‘Money Heist’ makers give sneak peak of new thriller

Actress Irene Arcos (L), Spanish actor Alvaro Morte (C) and Spanish actress Veronica Sanchez (R) pose during a photocall for "The pier" TV series as part of the Mipcom, on October 16, 2018 in Cannes, southeastern France. (AFP)
Updated 17 October 2018
0

‘Money Heist’ makers give sneak peak of new thriller

CANNES: The makers of “Money Heist,” the most-watched non-English language series in Netflix history, premiered their new show “The Pier” Tuesday, a romantic thriller also set in Spain.
Its creators Alex Pina and Esther Martinez Lobato told reporters that the new series was equally gripping — but in a “much more emotional way” — as they gave a sneak preview of the first episode at MIPCOM, the world’s top entertainment market in Cannes.
But while “Money Heist” (called “La Casa de Papel” in Spanish) takes place over 11 nail-biting days inside the Spanish Royal Mint as a crack team of crooks try to pull off the biggest robbery in history, “The Pier” is mostly shot outside in one of Spain’s most beautiful national parks.
 


Film review: ‘The Reports on Sarah and Saleem:’ An affair to remember

A still from ‘The Reports on Sarah and Saleem.’
Updated 21 November 2018
0

Film review: ‘The Reports on Sarah and Saleem:’ An affair to remember

TOKYO: Countless movies have tackled extramarital affairs, but Palestinian auteur Muayad Alayan gives the theme a new twist to his second feature outing, “The Reports on Sarah and Saleem.”

Screened at the recent 31st Tokyo International Film Festival, the movie is a heartrending account of the humiliation and harassment an Israeli woman and a Palestinian man face when they are caught having an adulterous relationship. Not by their families, but by intelligence officers, underlining how political rivalries have begun to slip between the sheets. What seems utterly cruel is the kind of punishment the man has to undergo by authorities.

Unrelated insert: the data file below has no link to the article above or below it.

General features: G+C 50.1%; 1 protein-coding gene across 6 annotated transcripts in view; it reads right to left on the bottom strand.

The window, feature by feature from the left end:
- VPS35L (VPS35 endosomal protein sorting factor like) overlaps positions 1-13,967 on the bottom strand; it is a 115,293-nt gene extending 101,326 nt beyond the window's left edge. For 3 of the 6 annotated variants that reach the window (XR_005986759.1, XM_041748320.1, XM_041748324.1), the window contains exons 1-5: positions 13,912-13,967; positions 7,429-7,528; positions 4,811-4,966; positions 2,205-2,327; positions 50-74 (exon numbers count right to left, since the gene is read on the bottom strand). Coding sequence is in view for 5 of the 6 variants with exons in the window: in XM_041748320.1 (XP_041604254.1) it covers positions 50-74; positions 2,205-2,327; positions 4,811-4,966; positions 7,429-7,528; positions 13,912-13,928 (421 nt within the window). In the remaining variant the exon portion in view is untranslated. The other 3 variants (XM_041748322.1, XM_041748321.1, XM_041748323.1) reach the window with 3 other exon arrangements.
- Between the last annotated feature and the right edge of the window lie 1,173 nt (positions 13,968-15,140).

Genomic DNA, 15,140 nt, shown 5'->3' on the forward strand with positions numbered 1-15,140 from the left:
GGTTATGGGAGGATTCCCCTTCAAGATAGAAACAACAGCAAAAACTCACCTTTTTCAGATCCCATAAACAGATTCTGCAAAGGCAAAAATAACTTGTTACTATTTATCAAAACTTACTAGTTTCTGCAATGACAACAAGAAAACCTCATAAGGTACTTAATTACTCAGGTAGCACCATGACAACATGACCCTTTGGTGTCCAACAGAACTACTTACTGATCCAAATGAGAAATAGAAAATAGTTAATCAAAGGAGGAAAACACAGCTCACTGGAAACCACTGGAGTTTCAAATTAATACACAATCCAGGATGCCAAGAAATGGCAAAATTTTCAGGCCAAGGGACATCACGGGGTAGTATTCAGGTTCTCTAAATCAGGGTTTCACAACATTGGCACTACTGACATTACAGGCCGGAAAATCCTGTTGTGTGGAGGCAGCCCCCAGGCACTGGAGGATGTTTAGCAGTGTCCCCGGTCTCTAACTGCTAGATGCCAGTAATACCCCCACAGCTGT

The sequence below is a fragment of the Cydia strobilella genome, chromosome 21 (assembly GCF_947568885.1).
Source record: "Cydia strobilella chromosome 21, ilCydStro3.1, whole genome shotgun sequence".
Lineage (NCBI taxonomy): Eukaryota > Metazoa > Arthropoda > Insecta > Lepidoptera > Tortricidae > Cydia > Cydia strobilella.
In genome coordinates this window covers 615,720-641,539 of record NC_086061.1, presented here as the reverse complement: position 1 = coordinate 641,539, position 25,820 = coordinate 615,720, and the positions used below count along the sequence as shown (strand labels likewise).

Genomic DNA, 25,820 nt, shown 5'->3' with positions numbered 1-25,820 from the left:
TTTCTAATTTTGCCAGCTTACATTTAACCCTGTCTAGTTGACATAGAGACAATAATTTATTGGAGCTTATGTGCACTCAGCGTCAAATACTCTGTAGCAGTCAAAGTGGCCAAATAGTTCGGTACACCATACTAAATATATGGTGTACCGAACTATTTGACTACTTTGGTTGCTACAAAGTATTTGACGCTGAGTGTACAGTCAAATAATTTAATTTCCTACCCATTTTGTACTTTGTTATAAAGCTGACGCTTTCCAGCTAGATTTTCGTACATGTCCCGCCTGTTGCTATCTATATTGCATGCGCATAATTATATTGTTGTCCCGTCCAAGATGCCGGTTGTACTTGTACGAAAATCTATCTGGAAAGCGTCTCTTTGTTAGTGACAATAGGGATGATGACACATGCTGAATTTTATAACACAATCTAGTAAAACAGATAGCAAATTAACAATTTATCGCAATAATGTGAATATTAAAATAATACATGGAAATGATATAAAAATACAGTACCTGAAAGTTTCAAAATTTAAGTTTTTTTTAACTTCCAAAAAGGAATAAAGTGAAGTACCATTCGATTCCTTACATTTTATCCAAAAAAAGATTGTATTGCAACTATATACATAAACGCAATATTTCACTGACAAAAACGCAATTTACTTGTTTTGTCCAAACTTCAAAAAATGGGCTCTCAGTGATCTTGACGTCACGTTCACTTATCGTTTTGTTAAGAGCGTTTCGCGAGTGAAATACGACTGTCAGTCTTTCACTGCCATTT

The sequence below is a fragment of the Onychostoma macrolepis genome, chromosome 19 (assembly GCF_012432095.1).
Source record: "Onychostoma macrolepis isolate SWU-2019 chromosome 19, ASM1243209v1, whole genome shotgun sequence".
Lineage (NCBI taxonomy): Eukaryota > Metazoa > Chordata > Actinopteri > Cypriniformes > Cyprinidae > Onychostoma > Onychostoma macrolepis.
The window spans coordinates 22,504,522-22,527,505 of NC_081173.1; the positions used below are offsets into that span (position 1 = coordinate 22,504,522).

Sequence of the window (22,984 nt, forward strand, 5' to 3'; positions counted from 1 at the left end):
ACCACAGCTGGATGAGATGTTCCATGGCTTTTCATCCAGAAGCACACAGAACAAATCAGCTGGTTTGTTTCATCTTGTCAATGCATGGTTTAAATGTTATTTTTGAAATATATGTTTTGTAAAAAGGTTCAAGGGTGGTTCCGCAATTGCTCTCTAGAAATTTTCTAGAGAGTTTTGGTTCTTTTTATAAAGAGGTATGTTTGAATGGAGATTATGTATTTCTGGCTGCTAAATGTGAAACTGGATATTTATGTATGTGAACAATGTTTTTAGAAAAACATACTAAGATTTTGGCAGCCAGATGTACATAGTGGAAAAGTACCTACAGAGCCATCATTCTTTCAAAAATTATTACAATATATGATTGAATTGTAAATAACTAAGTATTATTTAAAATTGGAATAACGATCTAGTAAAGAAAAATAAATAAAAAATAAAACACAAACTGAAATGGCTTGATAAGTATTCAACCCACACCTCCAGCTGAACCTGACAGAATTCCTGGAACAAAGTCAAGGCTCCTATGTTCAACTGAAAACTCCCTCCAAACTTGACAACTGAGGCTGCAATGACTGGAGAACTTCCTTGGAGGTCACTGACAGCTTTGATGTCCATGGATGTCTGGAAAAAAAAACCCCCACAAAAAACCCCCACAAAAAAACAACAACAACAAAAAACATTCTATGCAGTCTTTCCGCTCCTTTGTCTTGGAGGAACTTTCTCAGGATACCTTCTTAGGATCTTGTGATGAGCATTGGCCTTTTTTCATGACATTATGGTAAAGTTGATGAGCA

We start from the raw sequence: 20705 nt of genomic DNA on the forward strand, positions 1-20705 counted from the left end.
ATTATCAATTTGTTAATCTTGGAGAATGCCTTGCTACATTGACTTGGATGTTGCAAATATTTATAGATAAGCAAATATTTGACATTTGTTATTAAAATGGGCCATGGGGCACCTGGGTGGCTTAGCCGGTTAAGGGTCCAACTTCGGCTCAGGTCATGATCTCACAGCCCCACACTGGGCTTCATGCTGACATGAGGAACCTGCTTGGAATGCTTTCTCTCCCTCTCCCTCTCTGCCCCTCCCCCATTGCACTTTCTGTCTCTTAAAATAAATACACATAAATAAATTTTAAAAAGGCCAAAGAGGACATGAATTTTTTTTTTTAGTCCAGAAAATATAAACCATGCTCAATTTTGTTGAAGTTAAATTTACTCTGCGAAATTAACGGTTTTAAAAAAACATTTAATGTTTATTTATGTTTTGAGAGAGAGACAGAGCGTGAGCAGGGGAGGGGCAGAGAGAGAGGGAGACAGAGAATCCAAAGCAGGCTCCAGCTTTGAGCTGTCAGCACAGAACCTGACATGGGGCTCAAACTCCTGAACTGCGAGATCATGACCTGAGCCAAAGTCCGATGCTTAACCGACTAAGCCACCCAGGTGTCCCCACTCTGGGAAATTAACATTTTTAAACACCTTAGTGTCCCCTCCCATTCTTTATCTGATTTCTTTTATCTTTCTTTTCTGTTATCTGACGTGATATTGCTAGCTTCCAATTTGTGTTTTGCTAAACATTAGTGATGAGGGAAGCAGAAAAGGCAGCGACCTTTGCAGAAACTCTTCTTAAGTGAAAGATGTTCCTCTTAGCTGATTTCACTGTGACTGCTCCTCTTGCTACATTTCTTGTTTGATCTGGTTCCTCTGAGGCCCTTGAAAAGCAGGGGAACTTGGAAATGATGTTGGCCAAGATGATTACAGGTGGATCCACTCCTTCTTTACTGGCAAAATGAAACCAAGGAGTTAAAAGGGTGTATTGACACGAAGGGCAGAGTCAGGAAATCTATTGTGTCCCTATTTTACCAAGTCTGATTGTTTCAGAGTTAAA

Written by Alayan’s brother, Rami, the first scenes in the film show Sarah (Sivane Kretchner) and Saleem (Adeeb Safadi) in the throes of their love affair. While she is married to an Israeli intelligence officer and runs a cafe, he is a struggling Palestinian delivery boy with a pregnant wife. Sarah and Saleem are complete opposites — geographically and religiously — but meet at night.

During the day, they lead pretty unexciting lives. She has a moody husband in David (Ishai Golan), and he has a sweet wife, Bisa (Miasa Abd Elhadi), who dotes on her husband. Things carry on until Saleem, in an act of sheer bravado, takes Sarah on a trip to Bethlehem.

Alayan gets the best out of his actors and while Kretchner and Safadi are entirely believable as their characters, it is Elhadi who scores top marks as the patient wife whose spirited life slips into darkness when she finds out about her husband’s affair. She conveys her anguish with a touch of brilliance.

Cinematographer Sebastian Bock uses a handheld camera, which provides the right degree of intimacy and lights up his sets imaginatively to convey the contrast between East and West Jerusalem. What feels like a bit of a drag, however, is the legal process that plays out later in the movie, although it does not harm the film as a whole.